Eastern Michigan’s Delaney Duncan Proves Mid-Majors Can Swim Major Fast

Eastern Michigan's Delaney Duncan. Photo Courtesy: Dan D'Addona

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By Dan D’Addona.

It happens so infrequently, but when it does, it gives an entire nation of swimmers a little more hope.

When a swimmer from a mid-major college not only qualifies for the NCAA Division I championships, but scores, it is a moment where everyone remembers that you don’t have to go to the biggest school to swim the fastest.

Delaney Duncan proved that on Friday night in Columbus, Ohio. The Eastern Michigan junior made the final in the 100 breast and finished fourth.

“I obviously have a little team envy when I go to the hotel and see huge teams, but I am really proud to be able to represent a mid-major school at this level,” she said. “Only a few girls from the MAC got to made it. Going in, I just knew I needed to swim my own race.”

Eastern Michigan is in the Mid-American Conference and has been a MAC power for years, but Duncan is the first female swimmer to ever make a final for the Eagles.

Duncan finished in 58.36 to finish fourth in the final, a little more than two seconds behind Indiana’s Lilly King, who broke her own American record with a 56.25.

Duncan was the model of consistency, going a 58.36 in both prelims and finals. She also went a 58 at the Mid-American Conference championships.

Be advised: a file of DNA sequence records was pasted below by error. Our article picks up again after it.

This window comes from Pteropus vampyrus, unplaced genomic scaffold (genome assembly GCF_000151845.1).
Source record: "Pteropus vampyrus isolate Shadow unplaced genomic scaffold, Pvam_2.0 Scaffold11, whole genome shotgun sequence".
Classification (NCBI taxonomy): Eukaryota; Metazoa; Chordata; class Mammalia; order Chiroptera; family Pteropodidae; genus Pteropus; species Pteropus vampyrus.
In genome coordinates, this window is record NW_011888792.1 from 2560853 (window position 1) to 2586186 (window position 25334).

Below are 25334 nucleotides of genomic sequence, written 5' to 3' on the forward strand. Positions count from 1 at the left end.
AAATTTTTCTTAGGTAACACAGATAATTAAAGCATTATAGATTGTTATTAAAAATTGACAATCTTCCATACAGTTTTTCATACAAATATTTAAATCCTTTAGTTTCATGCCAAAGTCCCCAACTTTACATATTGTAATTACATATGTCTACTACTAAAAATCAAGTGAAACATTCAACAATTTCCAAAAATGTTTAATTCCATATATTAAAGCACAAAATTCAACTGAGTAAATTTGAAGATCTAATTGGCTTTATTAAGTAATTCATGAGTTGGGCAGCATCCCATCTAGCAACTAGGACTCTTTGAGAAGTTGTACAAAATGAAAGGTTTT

“It is really hard to taper for conference and turn around and taper again for NCAAs,” she said. “I was just trying to go a 58 and I totally surprised myself going a best time.”

Her best time gave her the No. 2 seed out of prelims behind king.

“Obviously, there is a lot of internal pressure,” she said. “I was hoping for top three or a best time, and I tied my lifetime best, so I can’t be disappointed.”

It was something she saw possible two years ago when she made the consolation finals as a freshman.

Sophomore season did not go in the same direction.

“I B finaled two years ago and last year, I got 29th,” she said. “I am so thankful for this season because last season I had a bit of a hiccup year. I put way too much pressure on myself and didn’t have the year I wanted. Going into this year, I knew I had to make a lot of changes.

“I didn’t want to be a one-hit wonder.”

With two hits, she has made big-meet performances a pattern. And she still has one more year to prove mid-majors can do major things in the water.”


  1. Alexander B Gallant

    It does not make a difference what major you are in. Swim

  2. Maureen Newlon Blandford

    Myself and 3 teammates were all in the top 16 in at least 1 indiv event and all of our relays in the 90s. Same conference as EMU and webwere ranked 16th in the country. Midmajors can and will produce top swimmers

  3. avatar

    Jacob Hanson was an all-American 2 Years in a row and swam for EMU. It’s posisble. EMU has a fantastic program under Peter Luann. Not to mention Hanson was a 2 time all-American but he also was born without 3 fingers and still had the equivalent to half a hand. Stud.

    • avatar

      Sorry – Peter Linn*